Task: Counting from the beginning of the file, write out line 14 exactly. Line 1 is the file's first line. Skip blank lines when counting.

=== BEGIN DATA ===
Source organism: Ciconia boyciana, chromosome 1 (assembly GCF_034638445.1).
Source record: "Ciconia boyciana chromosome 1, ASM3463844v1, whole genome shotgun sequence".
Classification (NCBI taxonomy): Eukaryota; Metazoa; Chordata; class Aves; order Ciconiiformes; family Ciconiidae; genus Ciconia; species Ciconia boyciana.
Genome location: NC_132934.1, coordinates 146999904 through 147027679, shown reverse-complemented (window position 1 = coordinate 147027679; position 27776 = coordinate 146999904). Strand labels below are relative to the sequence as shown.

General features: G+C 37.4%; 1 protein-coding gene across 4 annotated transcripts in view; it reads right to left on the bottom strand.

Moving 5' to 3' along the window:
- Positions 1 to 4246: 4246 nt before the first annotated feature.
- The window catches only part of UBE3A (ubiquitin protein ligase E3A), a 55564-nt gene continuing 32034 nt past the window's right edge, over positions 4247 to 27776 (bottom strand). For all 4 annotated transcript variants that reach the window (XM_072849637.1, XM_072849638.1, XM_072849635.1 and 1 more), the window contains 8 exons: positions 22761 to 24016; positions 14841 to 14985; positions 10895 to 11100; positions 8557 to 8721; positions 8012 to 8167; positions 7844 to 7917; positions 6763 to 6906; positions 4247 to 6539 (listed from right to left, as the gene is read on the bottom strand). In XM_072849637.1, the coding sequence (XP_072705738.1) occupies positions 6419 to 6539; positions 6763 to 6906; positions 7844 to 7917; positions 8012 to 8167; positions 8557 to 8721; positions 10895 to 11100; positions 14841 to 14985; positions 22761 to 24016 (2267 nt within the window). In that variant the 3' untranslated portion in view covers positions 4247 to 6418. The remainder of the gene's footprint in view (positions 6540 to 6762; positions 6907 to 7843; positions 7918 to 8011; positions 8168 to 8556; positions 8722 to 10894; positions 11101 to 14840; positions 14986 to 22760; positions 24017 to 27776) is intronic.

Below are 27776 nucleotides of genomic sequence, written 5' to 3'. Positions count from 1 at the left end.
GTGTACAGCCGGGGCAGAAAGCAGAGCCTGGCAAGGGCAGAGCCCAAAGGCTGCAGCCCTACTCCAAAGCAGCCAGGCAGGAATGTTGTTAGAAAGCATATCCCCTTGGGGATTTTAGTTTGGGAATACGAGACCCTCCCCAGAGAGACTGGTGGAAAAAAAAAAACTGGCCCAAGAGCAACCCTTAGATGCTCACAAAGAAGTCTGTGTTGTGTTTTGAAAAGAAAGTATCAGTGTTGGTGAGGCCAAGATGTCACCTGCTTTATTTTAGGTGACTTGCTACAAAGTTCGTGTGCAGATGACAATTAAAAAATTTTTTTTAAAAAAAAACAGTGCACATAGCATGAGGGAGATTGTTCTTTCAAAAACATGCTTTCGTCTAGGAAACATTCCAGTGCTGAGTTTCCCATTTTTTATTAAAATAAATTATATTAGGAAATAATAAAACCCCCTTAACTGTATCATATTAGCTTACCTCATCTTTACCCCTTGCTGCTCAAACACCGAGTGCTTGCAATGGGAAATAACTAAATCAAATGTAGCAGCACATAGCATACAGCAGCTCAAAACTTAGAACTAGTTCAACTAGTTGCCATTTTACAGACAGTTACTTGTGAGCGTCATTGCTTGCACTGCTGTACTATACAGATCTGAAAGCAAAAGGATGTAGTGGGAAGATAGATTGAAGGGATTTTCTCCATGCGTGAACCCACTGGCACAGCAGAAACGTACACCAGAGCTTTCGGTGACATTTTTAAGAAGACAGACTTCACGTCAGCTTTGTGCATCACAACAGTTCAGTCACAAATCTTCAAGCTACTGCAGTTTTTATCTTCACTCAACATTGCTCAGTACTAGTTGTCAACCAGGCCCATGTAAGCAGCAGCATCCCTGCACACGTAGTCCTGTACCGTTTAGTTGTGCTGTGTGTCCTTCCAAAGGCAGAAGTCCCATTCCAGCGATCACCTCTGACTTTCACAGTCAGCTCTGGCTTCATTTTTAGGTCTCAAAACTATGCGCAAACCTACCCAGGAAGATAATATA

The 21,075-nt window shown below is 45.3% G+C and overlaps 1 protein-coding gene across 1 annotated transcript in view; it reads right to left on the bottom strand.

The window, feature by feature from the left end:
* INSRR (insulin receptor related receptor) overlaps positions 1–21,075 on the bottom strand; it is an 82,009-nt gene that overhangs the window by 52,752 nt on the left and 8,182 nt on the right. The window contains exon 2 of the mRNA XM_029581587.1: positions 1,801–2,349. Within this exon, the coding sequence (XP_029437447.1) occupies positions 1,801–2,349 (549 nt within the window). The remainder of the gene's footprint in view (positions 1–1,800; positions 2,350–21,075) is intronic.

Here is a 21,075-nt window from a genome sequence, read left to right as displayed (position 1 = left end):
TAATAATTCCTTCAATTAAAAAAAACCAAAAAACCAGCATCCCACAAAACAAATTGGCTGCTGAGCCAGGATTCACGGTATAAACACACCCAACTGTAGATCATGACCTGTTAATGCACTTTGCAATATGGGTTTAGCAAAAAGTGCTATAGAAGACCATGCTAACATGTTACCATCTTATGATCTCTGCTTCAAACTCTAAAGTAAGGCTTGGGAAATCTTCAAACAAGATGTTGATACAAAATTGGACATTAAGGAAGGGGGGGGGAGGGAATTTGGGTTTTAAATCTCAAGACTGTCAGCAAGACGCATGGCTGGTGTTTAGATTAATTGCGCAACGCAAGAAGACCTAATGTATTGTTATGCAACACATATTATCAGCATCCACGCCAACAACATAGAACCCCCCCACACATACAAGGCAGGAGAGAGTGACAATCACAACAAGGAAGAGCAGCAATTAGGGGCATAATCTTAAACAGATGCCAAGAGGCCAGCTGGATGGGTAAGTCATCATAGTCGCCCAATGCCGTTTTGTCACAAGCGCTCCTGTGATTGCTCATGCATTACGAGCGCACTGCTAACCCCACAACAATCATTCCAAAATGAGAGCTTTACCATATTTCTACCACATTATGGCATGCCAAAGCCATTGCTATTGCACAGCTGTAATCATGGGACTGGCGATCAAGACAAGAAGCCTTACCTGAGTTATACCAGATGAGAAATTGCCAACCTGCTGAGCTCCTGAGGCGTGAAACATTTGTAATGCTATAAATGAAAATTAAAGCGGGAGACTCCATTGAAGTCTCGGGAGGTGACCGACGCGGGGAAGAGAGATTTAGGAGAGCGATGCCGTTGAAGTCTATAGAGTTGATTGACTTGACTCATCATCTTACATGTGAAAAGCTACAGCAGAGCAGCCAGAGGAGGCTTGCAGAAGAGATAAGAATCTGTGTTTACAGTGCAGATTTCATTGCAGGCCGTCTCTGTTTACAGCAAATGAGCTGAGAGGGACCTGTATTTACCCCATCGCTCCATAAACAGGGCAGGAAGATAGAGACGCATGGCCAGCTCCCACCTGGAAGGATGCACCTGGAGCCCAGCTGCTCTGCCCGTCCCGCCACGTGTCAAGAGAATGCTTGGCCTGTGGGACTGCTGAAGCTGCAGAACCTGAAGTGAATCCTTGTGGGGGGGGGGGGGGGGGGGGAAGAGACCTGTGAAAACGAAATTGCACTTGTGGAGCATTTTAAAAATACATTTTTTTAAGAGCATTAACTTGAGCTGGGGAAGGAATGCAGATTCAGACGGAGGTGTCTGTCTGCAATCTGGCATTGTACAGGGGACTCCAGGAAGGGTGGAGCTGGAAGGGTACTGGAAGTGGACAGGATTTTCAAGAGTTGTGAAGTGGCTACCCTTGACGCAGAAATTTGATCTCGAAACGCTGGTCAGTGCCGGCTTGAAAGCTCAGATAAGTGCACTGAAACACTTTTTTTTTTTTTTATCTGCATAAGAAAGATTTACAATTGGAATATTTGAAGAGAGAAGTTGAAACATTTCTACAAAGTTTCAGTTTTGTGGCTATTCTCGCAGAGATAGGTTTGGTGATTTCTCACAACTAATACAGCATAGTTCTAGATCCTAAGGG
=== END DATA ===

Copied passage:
Here is a 21,075-nt window from a genome sequence, read left to right as displayed (position 1 = left end):